Cast: Bello Rashid, Nkwabi Elias Ng’angasamala, Sesilia Floran Kilimila, Sikujua Rashid
Watch Pili online in the UK: iTunes / Prime Video (Buy/Rent) / TalkTalk TV / Rakuten.TV / Google Play / Sky Store
With a compassionate and imaginative boldness, first-time British feature director Leanne Welham has shot a film about HIV in Tanzania.
In the UK, approximately 102,000 people are living with HIV. In Tanzania, that number is 1.5 million, and the majority of them are women. Pili shines a light on what’s it like in the East-African nation, where women are not only subjugated to an inferior position in society, but also have to deal with the stigma of being HIV positive, a stigma that still exists, even in 2019.
The film is based on extensive interviews with women in the country, and populated by just one trained actor and a host of non-professionals, and that push for authenticity radiates from every frame, as see Pili (Bello Rashid), a young woman in the village of Miono who is trying to raise enough money to start a kiosk – not to mention raise her two kids, with whom she was left by her husband, following her diagnosis. (He refused to be tested for HIV.) And so she works in the fields for a cruelly low wage, while struggling to find the cash to convince local businessman, and general creep, Mahera to let her run the market stall.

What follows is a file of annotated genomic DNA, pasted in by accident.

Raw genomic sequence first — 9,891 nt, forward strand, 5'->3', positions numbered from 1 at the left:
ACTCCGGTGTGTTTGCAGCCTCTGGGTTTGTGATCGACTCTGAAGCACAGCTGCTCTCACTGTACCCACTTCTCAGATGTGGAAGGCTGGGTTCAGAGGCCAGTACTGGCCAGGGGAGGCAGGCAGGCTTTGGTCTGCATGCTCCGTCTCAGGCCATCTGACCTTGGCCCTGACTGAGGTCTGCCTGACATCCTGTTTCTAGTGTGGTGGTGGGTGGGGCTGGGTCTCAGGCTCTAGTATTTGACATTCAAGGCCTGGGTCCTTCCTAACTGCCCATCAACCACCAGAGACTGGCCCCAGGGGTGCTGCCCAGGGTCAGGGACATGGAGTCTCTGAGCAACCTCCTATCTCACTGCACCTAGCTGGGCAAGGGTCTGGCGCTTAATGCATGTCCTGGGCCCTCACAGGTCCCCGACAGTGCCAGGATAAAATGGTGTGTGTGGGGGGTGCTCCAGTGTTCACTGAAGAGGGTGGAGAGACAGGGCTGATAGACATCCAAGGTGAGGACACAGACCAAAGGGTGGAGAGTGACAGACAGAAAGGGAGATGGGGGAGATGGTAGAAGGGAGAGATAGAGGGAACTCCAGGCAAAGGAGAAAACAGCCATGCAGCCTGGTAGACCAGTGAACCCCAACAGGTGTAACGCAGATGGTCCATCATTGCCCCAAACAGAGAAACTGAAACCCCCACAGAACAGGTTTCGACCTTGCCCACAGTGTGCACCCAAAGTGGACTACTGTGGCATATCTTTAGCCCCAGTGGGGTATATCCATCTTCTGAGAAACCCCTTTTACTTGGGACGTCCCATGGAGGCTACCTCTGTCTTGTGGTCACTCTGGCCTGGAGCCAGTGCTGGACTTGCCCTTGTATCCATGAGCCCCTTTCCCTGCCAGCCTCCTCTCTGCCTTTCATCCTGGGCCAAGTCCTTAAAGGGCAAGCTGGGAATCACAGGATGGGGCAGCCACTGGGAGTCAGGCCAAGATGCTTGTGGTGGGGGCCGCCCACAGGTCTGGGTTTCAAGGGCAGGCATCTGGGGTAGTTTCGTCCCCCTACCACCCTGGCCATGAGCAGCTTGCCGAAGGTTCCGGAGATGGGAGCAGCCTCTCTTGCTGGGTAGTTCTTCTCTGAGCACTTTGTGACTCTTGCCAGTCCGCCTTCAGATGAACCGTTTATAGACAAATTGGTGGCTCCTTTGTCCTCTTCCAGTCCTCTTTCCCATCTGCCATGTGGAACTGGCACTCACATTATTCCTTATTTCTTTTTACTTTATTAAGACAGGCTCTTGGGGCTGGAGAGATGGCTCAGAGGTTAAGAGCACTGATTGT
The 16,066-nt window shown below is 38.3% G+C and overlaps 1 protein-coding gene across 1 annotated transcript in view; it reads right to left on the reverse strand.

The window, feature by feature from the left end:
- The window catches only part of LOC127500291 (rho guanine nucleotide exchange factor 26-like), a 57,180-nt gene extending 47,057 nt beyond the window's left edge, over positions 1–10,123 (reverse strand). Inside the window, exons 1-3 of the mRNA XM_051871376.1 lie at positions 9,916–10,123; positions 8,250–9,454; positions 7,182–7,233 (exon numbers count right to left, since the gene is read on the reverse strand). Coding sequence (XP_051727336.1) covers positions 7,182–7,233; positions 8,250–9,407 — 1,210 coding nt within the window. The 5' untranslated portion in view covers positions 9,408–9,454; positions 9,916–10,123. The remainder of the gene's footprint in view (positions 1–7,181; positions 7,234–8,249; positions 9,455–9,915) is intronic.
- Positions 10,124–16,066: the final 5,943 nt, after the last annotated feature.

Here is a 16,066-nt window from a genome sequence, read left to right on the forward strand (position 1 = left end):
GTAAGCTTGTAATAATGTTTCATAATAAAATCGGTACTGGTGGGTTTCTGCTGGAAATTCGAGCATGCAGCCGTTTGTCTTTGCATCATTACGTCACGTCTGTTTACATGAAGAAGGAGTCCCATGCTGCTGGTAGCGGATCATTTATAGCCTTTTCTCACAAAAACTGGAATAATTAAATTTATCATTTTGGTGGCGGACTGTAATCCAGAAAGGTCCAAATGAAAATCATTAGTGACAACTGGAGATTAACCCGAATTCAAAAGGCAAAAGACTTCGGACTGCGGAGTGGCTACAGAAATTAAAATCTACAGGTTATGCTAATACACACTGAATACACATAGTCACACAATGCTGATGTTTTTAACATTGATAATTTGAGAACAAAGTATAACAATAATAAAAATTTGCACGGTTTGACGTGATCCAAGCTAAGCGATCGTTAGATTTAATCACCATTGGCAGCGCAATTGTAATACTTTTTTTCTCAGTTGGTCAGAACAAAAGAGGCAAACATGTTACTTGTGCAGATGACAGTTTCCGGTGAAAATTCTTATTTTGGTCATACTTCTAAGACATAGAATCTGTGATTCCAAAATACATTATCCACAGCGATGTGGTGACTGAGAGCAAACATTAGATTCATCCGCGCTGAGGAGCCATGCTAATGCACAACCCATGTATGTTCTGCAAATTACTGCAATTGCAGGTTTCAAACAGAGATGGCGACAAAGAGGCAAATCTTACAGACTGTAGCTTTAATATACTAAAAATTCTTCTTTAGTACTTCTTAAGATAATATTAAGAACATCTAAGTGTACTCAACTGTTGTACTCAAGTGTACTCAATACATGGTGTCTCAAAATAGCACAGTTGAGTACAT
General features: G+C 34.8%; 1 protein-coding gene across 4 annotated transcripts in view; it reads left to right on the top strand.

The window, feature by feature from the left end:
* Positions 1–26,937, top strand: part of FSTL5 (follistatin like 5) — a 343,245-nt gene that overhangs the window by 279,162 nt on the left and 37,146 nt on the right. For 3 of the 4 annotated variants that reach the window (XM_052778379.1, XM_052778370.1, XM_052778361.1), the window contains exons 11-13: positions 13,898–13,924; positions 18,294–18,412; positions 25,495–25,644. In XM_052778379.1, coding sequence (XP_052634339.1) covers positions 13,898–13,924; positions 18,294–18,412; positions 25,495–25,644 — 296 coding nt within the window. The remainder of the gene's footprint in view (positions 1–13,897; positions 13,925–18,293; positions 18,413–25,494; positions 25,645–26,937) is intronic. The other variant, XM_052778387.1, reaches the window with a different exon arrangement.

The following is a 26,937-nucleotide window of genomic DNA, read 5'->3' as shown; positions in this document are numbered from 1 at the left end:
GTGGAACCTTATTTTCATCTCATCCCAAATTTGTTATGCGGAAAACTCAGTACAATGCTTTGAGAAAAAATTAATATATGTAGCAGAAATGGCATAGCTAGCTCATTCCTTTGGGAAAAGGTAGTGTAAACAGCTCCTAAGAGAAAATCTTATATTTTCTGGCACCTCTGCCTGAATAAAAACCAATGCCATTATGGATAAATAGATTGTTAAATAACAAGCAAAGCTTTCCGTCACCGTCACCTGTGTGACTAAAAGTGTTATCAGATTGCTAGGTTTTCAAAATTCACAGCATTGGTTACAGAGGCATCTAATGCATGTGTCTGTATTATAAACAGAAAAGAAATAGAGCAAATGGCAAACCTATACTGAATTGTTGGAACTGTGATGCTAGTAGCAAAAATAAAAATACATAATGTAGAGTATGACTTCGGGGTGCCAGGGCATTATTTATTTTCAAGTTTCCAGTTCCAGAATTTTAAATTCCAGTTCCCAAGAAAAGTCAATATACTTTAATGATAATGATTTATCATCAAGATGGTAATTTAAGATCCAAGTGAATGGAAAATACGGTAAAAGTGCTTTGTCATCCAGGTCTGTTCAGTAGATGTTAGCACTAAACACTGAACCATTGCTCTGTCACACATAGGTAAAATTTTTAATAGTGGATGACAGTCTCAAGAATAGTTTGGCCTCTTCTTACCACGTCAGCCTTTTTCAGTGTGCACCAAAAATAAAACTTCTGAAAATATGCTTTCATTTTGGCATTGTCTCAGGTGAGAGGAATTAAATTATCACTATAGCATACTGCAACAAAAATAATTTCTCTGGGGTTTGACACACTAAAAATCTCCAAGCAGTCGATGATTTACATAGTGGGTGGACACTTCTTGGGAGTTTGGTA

It’s a perfect storm of finance, social status and physical health, and director Leanne Welham delivers an evocative feature debut, despite her budget of just £75,000. Working with co-producer Dr. Sophie Harman, an academic specialising in global health, she captures the minutiae of village life, and the personal pressures that work to push Pili down, even when free antiretroviral treatment is, in theory, within reach.
It’s anchored by Bello Rashid, whose quiet performance weathers everything thrown at her with a stoic calm that only occasionally slips to give way to a desperate plea for help from others. She and Welham convey the huge steps that the tiniest actions can represent, from getting on a bus to sitting in a waiting room for one extra hour. This is thoughtful, moving tale that brings documentary realism to its low-key drama, one that emerges as a gentle reminder of the power of communication, empathy and support.